• Stylish designs: Fashion-forward designed so that people want to show them off. 
  • Integrated technology: All devices, software, and services work harmoniously, enhancing user experience.
  • Fresh innovation: Apple customers always have access to cutting-edge features and advancements.

What Apple consumers get: functional benefits

  • Simplifies your life: Hassle free, easier to use, integrated.
  • Sensory Appeal: Touch/feel, subconscious, and style. 
  • Experience: Responsiveness, rituals, and service.

How Apple consumers feel: emotional benefits

  • Feel free: Alive, excited, exhilarating.
  • Get noticed: Cool, trendy, popular, and playful.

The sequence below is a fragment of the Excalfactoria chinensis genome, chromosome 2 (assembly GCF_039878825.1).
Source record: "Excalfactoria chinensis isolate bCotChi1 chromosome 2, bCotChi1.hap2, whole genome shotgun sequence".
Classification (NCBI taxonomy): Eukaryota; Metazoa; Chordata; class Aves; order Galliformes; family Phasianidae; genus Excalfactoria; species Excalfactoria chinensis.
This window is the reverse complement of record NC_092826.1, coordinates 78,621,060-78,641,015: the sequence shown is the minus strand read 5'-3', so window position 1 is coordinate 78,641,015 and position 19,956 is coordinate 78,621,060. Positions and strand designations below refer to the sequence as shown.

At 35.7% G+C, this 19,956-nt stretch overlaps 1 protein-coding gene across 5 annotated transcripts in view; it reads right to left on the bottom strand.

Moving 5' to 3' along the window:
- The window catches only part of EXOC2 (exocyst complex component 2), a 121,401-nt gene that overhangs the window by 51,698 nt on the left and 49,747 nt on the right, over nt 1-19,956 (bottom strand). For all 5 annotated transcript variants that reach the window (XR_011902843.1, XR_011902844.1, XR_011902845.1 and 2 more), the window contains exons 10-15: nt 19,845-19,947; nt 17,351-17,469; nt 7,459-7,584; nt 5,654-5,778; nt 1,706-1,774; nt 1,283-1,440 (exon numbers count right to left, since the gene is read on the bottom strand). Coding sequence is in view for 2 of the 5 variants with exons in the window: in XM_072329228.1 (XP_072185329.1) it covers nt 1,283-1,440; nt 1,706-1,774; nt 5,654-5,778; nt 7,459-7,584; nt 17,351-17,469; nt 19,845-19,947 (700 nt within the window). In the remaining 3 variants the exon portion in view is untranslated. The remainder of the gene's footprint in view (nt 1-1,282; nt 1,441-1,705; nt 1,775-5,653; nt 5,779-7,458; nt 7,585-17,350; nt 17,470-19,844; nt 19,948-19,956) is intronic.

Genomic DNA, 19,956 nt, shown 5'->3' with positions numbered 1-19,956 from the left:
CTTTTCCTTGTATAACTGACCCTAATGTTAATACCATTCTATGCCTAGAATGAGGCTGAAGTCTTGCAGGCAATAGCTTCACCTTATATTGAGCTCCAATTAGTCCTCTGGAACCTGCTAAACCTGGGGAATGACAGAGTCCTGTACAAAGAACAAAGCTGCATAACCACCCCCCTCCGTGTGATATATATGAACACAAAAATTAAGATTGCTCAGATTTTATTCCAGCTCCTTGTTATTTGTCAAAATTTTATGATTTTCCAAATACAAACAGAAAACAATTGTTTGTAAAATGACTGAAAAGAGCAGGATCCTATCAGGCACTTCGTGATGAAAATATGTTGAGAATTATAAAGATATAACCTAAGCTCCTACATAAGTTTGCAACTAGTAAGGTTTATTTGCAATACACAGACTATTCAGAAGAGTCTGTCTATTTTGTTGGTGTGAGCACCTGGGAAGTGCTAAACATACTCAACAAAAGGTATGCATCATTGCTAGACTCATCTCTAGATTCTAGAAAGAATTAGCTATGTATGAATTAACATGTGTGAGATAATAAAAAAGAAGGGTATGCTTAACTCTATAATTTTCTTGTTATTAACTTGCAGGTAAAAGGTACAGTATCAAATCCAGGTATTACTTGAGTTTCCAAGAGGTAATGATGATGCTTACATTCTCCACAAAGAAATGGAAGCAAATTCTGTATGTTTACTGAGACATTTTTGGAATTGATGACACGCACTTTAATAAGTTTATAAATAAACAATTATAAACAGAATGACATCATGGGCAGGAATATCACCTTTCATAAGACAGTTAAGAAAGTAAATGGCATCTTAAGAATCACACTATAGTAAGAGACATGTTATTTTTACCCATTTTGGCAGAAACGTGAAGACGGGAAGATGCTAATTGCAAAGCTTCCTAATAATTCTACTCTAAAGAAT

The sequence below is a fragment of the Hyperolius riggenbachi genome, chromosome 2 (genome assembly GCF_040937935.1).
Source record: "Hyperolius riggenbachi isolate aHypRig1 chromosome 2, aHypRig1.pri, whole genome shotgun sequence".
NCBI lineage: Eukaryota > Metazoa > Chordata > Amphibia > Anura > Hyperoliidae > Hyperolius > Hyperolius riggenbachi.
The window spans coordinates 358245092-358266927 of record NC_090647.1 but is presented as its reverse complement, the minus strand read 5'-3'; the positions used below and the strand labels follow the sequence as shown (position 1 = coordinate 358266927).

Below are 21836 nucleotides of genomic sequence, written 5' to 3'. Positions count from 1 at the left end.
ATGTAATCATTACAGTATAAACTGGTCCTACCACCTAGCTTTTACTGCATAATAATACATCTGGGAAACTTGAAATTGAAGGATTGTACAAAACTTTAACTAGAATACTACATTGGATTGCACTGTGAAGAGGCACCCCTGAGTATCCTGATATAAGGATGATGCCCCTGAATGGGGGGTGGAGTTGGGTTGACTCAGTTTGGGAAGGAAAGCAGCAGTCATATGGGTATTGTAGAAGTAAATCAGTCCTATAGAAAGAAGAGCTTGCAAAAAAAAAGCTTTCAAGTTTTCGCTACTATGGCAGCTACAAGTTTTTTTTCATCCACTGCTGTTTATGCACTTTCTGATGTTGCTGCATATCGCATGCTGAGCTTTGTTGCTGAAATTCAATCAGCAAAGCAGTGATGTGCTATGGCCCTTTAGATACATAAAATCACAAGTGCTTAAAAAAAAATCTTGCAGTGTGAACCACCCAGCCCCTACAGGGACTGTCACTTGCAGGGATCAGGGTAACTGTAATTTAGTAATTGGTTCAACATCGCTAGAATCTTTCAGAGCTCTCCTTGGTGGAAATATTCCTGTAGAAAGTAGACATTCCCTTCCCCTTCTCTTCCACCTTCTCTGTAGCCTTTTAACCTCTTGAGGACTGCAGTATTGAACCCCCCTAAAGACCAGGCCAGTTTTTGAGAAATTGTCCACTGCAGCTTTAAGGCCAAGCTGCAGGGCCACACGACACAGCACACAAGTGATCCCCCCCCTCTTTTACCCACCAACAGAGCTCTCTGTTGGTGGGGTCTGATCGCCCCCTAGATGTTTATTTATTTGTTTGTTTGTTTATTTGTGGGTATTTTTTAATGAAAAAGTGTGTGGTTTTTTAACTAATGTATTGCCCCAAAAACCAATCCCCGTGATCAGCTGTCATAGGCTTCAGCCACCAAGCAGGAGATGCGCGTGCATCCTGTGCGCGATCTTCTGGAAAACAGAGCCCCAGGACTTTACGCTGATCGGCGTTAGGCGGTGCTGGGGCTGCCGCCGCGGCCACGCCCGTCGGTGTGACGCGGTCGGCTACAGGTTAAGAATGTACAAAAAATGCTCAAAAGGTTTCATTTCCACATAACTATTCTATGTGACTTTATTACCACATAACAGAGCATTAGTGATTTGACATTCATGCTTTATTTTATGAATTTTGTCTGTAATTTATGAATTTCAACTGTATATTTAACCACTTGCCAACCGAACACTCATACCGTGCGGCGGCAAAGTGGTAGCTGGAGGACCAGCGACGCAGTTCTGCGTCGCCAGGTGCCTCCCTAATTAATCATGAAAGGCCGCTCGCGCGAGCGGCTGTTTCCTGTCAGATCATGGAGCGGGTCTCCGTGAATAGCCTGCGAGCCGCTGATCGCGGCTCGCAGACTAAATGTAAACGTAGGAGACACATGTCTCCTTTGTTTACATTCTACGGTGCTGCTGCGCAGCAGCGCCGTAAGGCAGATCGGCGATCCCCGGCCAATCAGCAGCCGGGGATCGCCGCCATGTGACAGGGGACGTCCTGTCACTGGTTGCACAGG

• Optimism: Successful, inspired, and motivated.

To illustrate, click on our Consumer Benefit ladder we use to build the Apple brand positioning

Apple Brand positioning statement

Once everything is settled, the overall Apple brand positioning statement focuses on simplifying technology to help you feel smarter so you can do more with every device.

To illustrate, click on the Apple Brand Positioning Statement. You can zoom in, download it, or share it. 

Old school brand positioning vs new school

When brand positioning began in the 1970s and 80s, the goal was to stay single-minded and focused and even get down to one word. For example, Volvo was about SAFETY. I still believe in that thinking for marketing communications. If all Volvo does is “safety,” no one would pay $50,000 to $70,000 USD for their cars. The additional benefits earn extra money for the comfortable leather seats, stylish design, and high-quality radio.